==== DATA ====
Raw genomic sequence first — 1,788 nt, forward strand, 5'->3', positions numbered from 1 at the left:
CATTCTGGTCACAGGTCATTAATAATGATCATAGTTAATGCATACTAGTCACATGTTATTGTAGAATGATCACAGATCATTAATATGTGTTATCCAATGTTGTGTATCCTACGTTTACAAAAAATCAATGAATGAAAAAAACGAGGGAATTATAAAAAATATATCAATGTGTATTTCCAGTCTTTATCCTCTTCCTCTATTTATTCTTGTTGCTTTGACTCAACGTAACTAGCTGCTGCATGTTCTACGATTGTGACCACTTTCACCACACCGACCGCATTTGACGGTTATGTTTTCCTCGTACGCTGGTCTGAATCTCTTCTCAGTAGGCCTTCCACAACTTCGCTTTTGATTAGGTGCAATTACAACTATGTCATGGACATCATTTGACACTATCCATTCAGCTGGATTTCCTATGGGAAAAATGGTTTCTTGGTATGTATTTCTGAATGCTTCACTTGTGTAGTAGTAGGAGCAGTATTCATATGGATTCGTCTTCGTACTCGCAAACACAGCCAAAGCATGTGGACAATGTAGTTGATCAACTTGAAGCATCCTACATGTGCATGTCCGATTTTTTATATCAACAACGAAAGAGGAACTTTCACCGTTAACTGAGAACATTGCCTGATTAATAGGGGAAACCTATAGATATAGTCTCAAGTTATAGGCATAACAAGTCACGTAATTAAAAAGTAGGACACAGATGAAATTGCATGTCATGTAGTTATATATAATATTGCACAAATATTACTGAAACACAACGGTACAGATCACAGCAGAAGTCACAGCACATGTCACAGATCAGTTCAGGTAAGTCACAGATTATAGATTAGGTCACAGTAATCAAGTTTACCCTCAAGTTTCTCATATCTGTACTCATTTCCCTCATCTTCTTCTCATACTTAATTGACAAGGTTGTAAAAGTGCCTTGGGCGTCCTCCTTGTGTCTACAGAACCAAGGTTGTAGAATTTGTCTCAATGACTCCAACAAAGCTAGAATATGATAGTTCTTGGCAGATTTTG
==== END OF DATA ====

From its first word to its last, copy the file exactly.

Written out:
Raw genomic sequence first — 1,788 nt, forward strand, 5'->3', positions numbered from 1 at the left:
CATTCTGGTCACAGGTCATTAATAATGATCATAGTTAATGCATACTAGTCACATGTTATTGTAGAATGATCACAGATCATTAATATGTGTTATCCAATGTTGTGTATCCTACGTTTACAAAAAATCAATGAATGAAAAAAACGAGGGAATTATAAAAAATATATCAATGTGTATTTCCAGTCTTTATCCTCTTCCTCTATTTATTCTTGTTGCTTTGACTCAACGTAACTAGCTGCTGCATGTTCTACGATTGTGACCACTTTCACCACACCGACCGCATTTGACGGTTATGTTTTCCTCGTACGCTGGTCTGAATCTCTTCTCAGTAGGCCTTCCACAACTTCGCTTTTGATTAGGTGCAATTACAACTATGTCATGGACATCATTTGACACTATCCATTCAGCTGGATTTCCTATGGGAAAAATGGTTTCTTGGTATGTATTTCTGAATGCTTCACTTGTGTAGTAGTAGGAGCAGTATTCATATGGATTCGTCTTCGTACTCGCAAACACAGCCAAAGCATGTGGACAATGTAGTTGATCAACTTGAAGCATCCTACATGTGCATGTCCGATTTTTTATATCAACAACGAAAGAGGAACTTTCACCGTTAACTGAGAACATTGCCTGATTAATAGGGGAAACCTATAGATATAGTCTCAAGTTATAGGCATAACAAGTCACGTAATTAAAAAGTAGGACACAGATGAAATTGCATGTCATGTAGTTATATATAATATTGCACAAATATTACTGAAACACAACGGTACAGATCACAGCAGAAGTCACAGCACATGTCACAGATCAGTTCAGGTAAGTCACAGATTATAGATTAGGTCACAGTAATCAAGTTTACCCTCAAGTTTCTCATATCTGTACTCATTTCCCTCATCTTCTTCTCATACTTAATTGACAAGGTTGTAAAAGTGCCTTGGGCGTCCTCCTTGTGTCTACAGAACCAAGGTTGTAGAATTTGTCTCAATGACTCCAACAAAGCTAGAATATGATAGTTCTTGGCAGATTTTG